This year’s Toronto Film Festival featured a special tribute to the female filmmakers of history: Mark Cousins’ 14-hour documentary series, Women Make Film, traced the trajectory of cinema as seen exclusively through the work of women directors. Torn between a thousand options in my four days in Toronto, I couldn’t quite eke out time for Cousins’ omnibus (or judge, for myself, the irony of a male director helming a series about women’s auteurship), but I caught several titles at the festival that I imagine will find a place in the series’ future installments: bracing, inspired films by up-and-coming women directors from all over the world.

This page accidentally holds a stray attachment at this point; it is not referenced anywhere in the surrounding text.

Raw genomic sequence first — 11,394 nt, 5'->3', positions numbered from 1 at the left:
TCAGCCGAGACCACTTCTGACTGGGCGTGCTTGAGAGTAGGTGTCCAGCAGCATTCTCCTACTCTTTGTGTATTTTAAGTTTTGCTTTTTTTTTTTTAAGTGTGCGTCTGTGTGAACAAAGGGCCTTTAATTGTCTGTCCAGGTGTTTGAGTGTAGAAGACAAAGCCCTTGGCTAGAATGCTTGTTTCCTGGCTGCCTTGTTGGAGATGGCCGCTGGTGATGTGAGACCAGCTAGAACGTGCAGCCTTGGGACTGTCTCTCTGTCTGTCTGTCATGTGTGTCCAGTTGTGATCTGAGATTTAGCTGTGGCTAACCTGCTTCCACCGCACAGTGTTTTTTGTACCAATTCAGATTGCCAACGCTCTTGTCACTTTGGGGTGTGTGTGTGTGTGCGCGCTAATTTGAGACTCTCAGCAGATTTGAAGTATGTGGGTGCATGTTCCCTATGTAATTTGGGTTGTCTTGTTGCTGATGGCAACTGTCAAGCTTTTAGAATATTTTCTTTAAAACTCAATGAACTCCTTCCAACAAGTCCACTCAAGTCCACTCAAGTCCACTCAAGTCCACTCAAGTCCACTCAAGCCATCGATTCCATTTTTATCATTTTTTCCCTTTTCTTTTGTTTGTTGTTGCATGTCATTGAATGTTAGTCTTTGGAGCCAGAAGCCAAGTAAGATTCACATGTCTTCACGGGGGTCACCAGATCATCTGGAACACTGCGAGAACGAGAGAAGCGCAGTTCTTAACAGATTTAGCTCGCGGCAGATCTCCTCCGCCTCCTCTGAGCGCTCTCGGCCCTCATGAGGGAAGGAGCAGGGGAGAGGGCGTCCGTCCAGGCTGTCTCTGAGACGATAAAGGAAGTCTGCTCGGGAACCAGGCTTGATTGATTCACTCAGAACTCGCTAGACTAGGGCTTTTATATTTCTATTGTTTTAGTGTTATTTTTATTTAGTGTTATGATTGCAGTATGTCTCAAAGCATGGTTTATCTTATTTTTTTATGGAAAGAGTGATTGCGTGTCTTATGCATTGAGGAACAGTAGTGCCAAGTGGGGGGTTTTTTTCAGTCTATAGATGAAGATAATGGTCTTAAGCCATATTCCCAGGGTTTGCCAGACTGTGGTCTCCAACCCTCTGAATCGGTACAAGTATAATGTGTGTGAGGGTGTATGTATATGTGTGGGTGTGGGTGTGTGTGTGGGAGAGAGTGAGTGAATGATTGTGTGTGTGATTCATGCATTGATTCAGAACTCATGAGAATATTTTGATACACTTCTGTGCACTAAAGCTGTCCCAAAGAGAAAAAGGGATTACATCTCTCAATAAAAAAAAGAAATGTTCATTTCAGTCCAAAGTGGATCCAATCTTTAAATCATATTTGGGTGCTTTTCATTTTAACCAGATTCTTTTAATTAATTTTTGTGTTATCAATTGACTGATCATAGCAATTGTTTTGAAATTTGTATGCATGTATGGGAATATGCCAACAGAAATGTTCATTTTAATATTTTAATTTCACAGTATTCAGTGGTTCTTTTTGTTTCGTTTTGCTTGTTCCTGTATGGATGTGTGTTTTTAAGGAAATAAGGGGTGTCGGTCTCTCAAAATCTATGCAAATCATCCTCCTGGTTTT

Many of these were screened in the festival’s Discovery and Contemporary World Cinema (CWC) sections, which boasted commendably high percentages of women directors: 54 percent in the former case and about 40 percent in the latter. (For the complete TIFF lineup, the number came out to 36 percent.) But numbers, PR-friendly as they are, only tell part of the story—they need to be backed up by the qualitative, hard-to-measure effort of seeking and supporting genuine talent and giving women the critical consideration that they, too, deserve as artists. This is where TIFF seems to have gotten it right. As with any large lineups, both Discovery and CWC featured films of varying strengths, but they spotlit enough robust work by nearly unknown female directors to offer a rebuttal to anyone who worries that gender parity requires a concession of quality, or that there just aren’t enough women making good movies.